Image courtesy by Alexia Death

All you need to do is just pick a dockable dialog and drag it to another dockable dialog till you see a highlighted vertical line that marks the connection.

The Slider widget

In the past GIMP abused a combination of a label and a slider, and sometimes even a spinbox widget. And since no label was equal to another in the tools' options dialog, widgets were misaligned. What's even worse, that bloated min width of the dialog. As if it wasn't bad enough, the default slider widget wasn't easy to use with a Wacom stylus.

So Michael Natterer implemented a new experimental widget based on a brainstorming idea by Peter Sikking. The new widget that combines all those three widgets. The label was placed inside the slider area, and the slider area was made more prominent.

The size of a change step depends on the position of the mouse / stylus pointer:

Position of pointers

The widget has several deficiencies such as lack of a logarithmic scale. The team is in agreement that the tools' options have to be redone to become more compact anyway, so the next 10 weeks an intern will be working with Peter Sikking on a concept of a new widget set.

Simple Math Expressions In Size Entries

Sometimes you need to adjust an image just a little bit to make it fit an area. Or you know you need to resize it to a certain percentage of the original size. Whatever the reason, you are lazy to calculate the resulted image size and you'd rather have GIMP work it out for you.

The new version of GIMP allows you using arbitrary units is size entry boxes. Let's say you are working in pixels and you need to reduce the width by 20%. Easy! Just type this in. Pressing Enter or Tab will complete the computation:

Math expressions

You can mix any units listed in the Edit / Units dialog: pixels, inches, percents. GIMP will take care of conversions for you.

This is probably the only UI change that nobody really hates.

Interestingly enough, the size entry widget was rewritten during Google Summer Of Code 2011 and is likely to become part of v2.10. On a user-visible level (and that's not all there is to it) the widget has unit selection inside the entry field.

Our next stop will be working with layers in GIMP 2.8.

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217 Responses. Comments closed for this entry.

  1. Unfortunately, people don’t “get” the real point behind libre software, Alexandre. Actually, neither did I until I wrapped my head around where Richard Stallman was coming from. Libre software is *free* (freedom/liberty/do-as-you-wish-within-GPL) for *anyone* - developer or end-user or business-owner or anyone-in-between to make that software do what they want, what they need:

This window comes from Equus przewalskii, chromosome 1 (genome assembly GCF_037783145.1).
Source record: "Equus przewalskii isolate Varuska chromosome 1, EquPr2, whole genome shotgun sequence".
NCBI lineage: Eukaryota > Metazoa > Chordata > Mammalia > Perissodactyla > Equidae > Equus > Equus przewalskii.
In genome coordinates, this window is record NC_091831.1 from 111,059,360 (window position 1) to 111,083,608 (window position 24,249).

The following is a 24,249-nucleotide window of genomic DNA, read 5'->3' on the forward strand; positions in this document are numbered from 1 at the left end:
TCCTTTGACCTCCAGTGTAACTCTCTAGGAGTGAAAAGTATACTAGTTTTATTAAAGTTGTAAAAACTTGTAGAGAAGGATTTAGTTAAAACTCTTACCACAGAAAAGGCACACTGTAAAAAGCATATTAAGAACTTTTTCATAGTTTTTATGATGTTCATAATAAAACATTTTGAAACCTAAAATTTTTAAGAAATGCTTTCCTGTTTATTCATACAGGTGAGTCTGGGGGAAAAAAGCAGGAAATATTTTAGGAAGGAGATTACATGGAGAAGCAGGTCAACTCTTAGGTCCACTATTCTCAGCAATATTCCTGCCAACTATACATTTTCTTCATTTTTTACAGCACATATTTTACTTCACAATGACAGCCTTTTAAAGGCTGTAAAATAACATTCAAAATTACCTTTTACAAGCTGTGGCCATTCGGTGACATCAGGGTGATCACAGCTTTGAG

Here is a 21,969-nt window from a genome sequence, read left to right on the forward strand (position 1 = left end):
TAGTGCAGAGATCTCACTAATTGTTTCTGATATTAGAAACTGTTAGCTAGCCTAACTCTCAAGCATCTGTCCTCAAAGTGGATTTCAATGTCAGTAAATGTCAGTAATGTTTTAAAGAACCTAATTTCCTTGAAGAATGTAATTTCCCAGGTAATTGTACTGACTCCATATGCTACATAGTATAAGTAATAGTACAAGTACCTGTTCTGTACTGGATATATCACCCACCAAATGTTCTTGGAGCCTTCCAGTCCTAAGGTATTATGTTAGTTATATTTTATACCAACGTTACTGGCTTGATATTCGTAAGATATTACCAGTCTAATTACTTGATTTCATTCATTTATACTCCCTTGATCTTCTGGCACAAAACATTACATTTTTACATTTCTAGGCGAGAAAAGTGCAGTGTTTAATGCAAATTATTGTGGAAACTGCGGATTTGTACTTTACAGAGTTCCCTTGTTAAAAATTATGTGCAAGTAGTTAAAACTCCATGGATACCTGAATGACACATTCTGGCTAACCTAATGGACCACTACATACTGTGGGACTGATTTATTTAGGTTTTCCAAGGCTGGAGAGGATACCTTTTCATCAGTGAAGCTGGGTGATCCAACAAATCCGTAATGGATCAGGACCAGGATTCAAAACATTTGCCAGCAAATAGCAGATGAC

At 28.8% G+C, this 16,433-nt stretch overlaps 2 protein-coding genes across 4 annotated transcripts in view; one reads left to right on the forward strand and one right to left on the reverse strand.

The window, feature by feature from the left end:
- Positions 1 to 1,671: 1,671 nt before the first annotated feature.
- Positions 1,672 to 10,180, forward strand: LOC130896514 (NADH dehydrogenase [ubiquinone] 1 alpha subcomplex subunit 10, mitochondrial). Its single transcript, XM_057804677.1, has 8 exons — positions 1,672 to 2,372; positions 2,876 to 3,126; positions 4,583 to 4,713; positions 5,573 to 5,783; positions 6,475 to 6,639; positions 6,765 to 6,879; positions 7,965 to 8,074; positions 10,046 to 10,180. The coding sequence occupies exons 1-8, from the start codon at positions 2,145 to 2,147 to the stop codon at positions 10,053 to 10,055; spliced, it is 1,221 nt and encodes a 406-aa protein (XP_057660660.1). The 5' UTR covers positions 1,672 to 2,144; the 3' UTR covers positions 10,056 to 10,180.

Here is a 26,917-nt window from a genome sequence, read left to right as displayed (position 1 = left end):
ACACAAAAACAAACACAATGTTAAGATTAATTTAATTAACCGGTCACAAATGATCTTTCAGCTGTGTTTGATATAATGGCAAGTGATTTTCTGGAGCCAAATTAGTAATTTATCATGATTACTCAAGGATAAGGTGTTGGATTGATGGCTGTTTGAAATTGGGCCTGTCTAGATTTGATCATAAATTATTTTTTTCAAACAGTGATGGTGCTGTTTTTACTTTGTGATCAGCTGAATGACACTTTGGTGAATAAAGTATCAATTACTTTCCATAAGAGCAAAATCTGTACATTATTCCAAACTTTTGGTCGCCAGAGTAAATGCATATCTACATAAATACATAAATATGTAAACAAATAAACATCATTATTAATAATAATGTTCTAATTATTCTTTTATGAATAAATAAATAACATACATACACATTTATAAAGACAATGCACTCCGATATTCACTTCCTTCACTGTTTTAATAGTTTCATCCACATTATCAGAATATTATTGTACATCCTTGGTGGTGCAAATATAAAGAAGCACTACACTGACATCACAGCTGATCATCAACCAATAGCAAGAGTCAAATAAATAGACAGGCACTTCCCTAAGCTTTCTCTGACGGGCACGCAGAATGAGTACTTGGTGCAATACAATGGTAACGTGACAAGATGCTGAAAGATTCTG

* The freedom to run the program, for any purpose (freedom 0).
    * The freedom to study how the program works, and change it so it does your computing as you wish (freedom 1). Access to the source code is a precondition for this.
    * The freedom to redistribute copies so you can help your neighbour (freedom 2).
    * The freedom to distribute copies of your modified versions to others (freedom 3). By doing this you can give the whole community a chance to benefit from your changes. Access to the source code is a precondition for this.

    The GIMP team - the originators and authors of this software share in these freedoms.

    For those of us who rankle at the newest version not respecting our workflow: bottom line, we need to refer to those four freedoms. We *can* have those “respect my workflow” expectations of proprietary software (which, generally speaking, respects our workflow infinitely less, but we can still expect it, I suppose). But this is libre software, libre for everyone, including the developers themselves.

    Not an easy (or particularly happy) concept to get our heads around, but definitely worth doing for the sake of libre computing for everyone.

  2. @alexandre,

    Please read my comment more carefully before calling me a know it all, I quoted the “GIMP’s developers *are* continuing to develop this for all of us - not just a targeted group of people” from Robyn’s comment before commenting on it myself. 

    Mac’s point is perhaps not the best example, I’m not aware of such tools but my personal example was that I use gimp to touch up photos and do complex rework.  I have never found an editor that does both and having to get used to two different editors seems unneccasry